Practical Tips for a Successful hatch

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Practical Tips for a Successful hatch

It dosent matter whether your new to incubation or been keeping chickens for years the moment a chick hatches from its shell is still a magical event.The following tips high lights some practical tips for many successful hatches.

A broody hen is for most of us the first type of hatching we are likely to experience and will happily hatch eggs that are not her own. The problem arises when there is not a broody hen available to hatch the eggs you have to incubate. This is where a well designed small incubator is worth its weight in gold, the size depends on the number of eggs you wish to incubate at any one time. Anything from ten eggs to several hundreds there is an incubator to cater to eveyones needs.

Before you start shopping around for an incubator there are a number of things to consider. Essentially an incubator is an insulated box that can provide a constant optimum temperature and humidity setting. Its also needs to ensure there is sufficent ventilation for the eggs to develop. With an array of different sizes and models of incubators available, often made from timber, plastic and or polystriene it is a good idea to be aware of the factors required for a succesfull hatch.

1. Ensure your eggs are from good quality healthy stock, easily done if your hatching your own eggs. Select only the best birds that are true to type and breed, If you have more than one cockerel it is essential to keep the selected birds seperate for at least three weeks before incubating the eggs to avoid random matings. The selected birds should be fed on breeders ration (see my feeding guide) to ensure they pass the correct level of vitamins and minerals to the egg and therefore the chicks.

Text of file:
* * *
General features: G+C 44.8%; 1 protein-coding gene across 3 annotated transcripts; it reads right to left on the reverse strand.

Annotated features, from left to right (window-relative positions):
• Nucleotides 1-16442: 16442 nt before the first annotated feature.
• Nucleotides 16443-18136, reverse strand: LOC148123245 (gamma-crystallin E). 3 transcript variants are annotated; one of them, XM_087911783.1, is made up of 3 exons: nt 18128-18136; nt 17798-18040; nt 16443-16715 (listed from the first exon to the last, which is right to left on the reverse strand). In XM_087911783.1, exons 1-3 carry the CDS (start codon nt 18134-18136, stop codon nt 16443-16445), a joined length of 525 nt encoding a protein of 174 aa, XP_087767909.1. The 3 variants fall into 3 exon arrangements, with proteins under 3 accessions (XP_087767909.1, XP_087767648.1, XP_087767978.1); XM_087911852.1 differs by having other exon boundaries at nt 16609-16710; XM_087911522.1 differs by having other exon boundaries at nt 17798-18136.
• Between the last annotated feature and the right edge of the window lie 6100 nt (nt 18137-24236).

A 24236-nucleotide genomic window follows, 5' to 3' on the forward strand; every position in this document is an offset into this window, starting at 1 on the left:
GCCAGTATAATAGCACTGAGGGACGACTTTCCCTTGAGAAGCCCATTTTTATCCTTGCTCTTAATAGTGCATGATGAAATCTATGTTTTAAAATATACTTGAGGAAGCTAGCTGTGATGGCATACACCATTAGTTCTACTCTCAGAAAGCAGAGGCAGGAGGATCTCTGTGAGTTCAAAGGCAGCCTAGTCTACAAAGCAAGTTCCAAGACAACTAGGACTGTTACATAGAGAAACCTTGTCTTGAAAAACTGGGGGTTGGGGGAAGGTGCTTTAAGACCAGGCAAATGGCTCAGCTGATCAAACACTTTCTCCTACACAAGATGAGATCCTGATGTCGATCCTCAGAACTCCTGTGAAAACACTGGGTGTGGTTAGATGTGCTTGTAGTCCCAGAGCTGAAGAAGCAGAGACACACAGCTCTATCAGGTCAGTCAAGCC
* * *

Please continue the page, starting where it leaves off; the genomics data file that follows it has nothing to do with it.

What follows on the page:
2. Fertile eggs are essential, those where fertility or age is unknown are best disgarded. Eggs can be stored in a cool enviroment for a week prior to setting a hatch but the fertility will decline and best results are achieve when setting eggs at two or five days after laying.

3. Clean well formed eggs are the best to incubate wiping or lightly washing the eggs in a mild solution of water and baby sterilisng fluid or baby wipes is ideal. The solution must be warm to the touch and never immerse the eggs in the water completely.

4. Buying a good quality incubator that matches your requirements is only the start. Good hygiene is essential always clean and disinfect the incubator before and after every hatch. Turning you incubator on at least 24hrs before you set the eggs will give you chance to set the temperature and guage the humidity, Now is the time to familarise your self with the controls and features of your chosen machine as once the eggs are set you want to keep disturbance to a minimum.

5. Chosing an automated incubator will cost more but will take less of your time and ultimately help improve upon the hatch rate of  your eggs. Always select autoturn as turing the eggs twice daily by hand can take a lot of planning also a fan assisted model will provide better ventilation and a more conatant temperature throughout the incubator.

6. Place your incubator in a room that is little used and has a optimum temperture of 24c and a humidity of 60% most centrally heated rooms would run at this average temperature a spare bedroom would be ideal. With an average of 21 days to hatch a hens egg you want to be sure you will not need to move the incubator during this peroid. Once you find a spot that gets a good hatch rate stick with it.

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